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The Afghan Ministry of Interior (MOI) Thursday dismissed the remarks of a US official that rampant illiteracy among the ranks of the Afghan army was proving a "huge challenge" to training, saying it will not undermine the strategy ahead.

"Illiteracy cannot put obstacles in the way of the withdrawal and transition process," MOI spokesman Sediq Seddiqi said.

US Deputy Secretary of Defence Ashton Carter said in an interview with Bloomberg this week that Washington will push ahead with plans to provide the Afghan armed forces with more weapon artillery and armored vehicles to enhance its capabilities, but noted illiteracy is holding the army back in other ways.

Illiteracy among Afghans "is a huge challenge and one that we have confronted for five or six years," Carter said. Training Afghan troops for military roles requires "basic literacy training - training people to count and write basic sentences," he said.

Providing more details on different types of artillery to be delivered to Afghanistan, the Pentagon deputy pointed out the effectiveness of mortars and airforce aids.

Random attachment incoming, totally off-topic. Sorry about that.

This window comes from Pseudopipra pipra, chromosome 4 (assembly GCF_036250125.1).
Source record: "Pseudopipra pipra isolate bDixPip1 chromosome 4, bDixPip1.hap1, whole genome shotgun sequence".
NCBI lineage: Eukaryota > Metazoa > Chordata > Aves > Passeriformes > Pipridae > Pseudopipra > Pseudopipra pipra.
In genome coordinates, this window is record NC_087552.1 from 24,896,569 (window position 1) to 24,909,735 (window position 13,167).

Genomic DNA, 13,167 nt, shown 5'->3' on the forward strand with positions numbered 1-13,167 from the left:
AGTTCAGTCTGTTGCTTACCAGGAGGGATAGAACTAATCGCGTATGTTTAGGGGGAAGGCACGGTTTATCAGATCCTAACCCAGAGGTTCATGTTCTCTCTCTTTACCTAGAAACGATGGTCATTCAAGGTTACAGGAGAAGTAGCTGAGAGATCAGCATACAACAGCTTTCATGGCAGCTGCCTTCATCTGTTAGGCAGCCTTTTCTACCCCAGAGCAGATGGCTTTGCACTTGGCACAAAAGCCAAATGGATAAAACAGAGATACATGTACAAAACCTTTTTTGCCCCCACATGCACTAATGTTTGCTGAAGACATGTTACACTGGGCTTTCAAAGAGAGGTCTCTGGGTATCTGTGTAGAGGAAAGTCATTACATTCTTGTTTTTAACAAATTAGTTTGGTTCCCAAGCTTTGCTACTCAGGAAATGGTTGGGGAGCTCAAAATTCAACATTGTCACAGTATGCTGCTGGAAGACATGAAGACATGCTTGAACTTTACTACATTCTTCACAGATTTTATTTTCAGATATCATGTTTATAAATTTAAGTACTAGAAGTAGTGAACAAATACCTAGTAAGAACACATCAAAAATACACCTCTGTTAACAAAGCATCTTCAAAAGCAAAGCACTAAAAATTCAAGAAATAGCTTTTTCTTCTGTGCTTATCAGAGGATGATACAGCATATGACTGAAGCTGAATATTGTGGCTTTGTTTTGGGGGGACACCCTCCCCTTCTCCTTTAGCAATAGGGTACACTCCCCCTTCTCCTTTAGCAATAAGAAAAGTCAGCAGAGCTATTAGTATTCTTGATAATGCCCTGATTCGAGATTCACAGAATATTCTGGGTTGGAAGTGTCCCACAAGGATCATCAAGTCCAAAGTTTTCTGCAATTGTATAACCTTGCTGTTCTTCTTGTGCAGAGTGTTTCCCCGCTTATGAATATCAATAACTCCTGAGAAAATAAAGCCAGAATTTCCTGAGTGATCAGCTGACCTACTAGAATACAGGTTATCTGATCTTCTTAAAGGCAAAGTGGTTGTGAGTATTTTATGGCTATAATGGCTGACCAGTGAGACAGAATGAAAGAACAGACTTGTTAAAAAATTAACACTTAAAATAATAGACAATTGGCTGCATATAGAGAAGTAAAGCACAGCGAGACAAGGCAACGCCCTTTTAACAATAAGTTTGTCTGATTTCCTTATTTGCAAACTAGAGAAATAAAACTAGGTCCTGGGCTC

"Mortars will help Afghan troops to do their own indirect fires as the US scales back air support, he said, adding that Afghans were familiar with the weapon from the Soviet period.

The Pentagon is also working "through acquisition issues" in order to provide Afghanistan with a light-attack plane, Carter said.

US officials have previously said that most of the staff within the Afghan National Security Forces (ANSF) are illiterate and that it has caused great challenges in training them for independent operations.

Nevertheless, Nato and Afghan officials have indicated that ANSF is already responsible for security in more than 75 percent in the country.

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